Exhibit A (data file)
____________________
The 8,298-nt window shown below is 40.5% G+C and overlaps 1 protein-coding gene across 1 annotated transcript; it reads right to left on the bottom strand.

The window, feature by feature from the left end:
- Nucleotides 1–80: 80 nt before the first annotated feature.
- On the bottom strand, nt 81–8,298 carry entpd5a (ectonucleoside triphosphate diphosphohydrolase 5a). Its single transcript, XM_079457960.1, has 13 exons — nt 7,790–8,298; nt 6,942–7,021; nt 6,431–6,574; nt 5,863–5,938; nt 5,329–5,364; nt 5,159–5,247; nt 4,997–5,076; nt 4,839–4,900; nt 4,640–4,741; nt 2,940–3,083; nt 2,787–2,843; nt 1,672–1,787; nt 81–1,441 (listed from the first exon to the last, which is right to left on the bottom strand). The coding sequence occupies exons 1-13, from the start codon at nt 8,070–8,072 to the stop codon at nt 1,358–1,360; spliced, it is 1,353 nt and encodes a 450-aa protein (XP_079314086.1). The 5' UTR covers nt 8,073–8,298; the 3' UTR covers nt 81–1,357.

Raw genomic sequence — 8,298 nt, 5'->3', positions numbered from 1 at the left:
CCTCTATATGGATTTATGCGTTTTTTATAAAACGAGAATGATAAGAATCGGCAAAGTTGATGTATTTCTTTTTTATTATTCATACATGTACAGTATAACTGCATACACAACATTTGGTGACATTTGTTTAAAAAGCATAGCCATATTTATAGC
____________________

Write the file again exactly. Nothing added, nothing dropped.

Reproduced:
The 8,298-nt window shown below is 40.5% G+C and overlaps 1 protein-coding gene across 1 annotated transcript; it reads right to left on the bottom strand.

The window, feature by feature from the left end:
- Nucleotides 1–80: 80 nt before the first annotated feature.
- On the bottom strand, nt 81–8,298 carry entpd5a (ectonucleoside triphosphate diphosphohydrolase 5a). Its single transcript, XM_079457960.1, has 13 exons — nt 7,790–8,298; nt 6,942–7,021; nt 6,431–6,574; nt 5,863–5,938; nt 5,329–5,364; nt 5,159–5,247; nt 4,997–5,076; nt 4,839–4,900; nt 4,640–4,741; nt 2,940–3,083; nt 2,787–2,843; nt 1,672–1,787; nt 81–1,441 (listed from the first exon to the last, which is right to left on the bottom strand). The coding sequence occupies exons 1-13, from the start codon at nt 8,070–8,072 to the stop codon at nt 1,358–1,360; spliced, it is 1,353 nt and encodes a 450-aa protein (XP_079314086.1). The 5' UTR covers nt 8,073–8,298; the 3' UTR covers nt 81–1,357.

Raw genomic sequence — 8,298 nt, 5'->3', positions numbered from 1 at the left:
CCTCTATATGGATTTATGCGTTTTTTATAAAACGAGAATGATAAGAATCGGCAAAGTTGATGTATTTCTTTTTTATTATTCATACATGTACAGTATAACTGCATACACAACATTTGGTGACATTTGTTTAAAAAGCATAGCCATATTTATAGC